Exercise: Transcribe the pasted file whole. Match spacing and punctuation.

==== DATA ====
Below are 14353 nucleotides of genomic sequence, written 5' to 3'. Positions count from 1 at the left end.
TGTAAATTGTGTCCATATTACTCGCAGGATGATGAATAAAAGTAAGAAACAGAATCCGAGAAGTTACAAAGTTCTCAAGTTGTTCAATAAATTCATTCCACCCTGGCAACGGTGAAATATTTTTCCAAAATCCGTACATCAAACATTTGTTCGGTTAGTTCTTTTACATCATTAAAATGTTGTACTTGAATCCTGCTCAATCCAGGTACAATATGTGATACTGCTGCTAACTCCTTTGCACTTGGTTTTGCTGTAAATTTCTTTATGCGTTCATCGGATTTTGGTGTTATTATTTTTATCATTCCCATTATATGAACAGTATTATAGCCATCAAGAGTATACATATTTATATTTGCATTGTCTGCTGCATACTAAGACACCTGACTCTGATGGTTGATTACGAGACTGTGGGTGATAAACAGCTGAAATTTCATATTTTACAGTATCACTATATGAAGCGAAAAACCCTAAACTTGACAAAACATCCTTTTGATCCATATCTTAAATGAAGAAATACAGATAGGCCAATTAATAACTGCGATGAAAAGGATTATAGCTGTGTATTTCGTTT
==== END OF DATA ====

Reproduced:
Below are 14353 nucleotides of genomic sequence, written 5' to 3'. Positions count from 1 at the left end.
TGTAAATTGTGTCCATATTACTCGCAGGATGATGAATAAAAGTAAGAAACAGAATCCGAGAAGTTACAAAGTTCTCAAGTTGTTCAATAAATTCATTCCACCCTGGCAACGGTGAAATATTTTTCCAAAATCCGTACATCAAACATTTGTTCGGTTAGTTCTTTTACATCATTAAAATGTTGTACTTGAATCCTGCTCAATCCAGGTACAATATGTGATACTGCTGCTAACTCCTTTGCACTTGGTTTTGCTGTAAATTTCTTTATGCGTTCATCGGATTTTGGTGTTATTATTTTTATCATTCCCATTATATGAACAGTATTATAGCCATCAAGAGTATACATATTTATATTTGCATTGTCTGCTGCATACTAAGACACCTGACTCTGATGGTTGATTACGAGACTGTGGGTGATAAACAGCTGAAATTTCATATTTTACAGTATCACTATATGAAGCGAAAAACCCTAAACTTGACAAAACATCCTTTTGATCCATATCTTAAATGAAGAAATACAGATAGGCCAATTAATAACTGCGATGAAAAGGATTATAGCTGTGTATTTCGTTT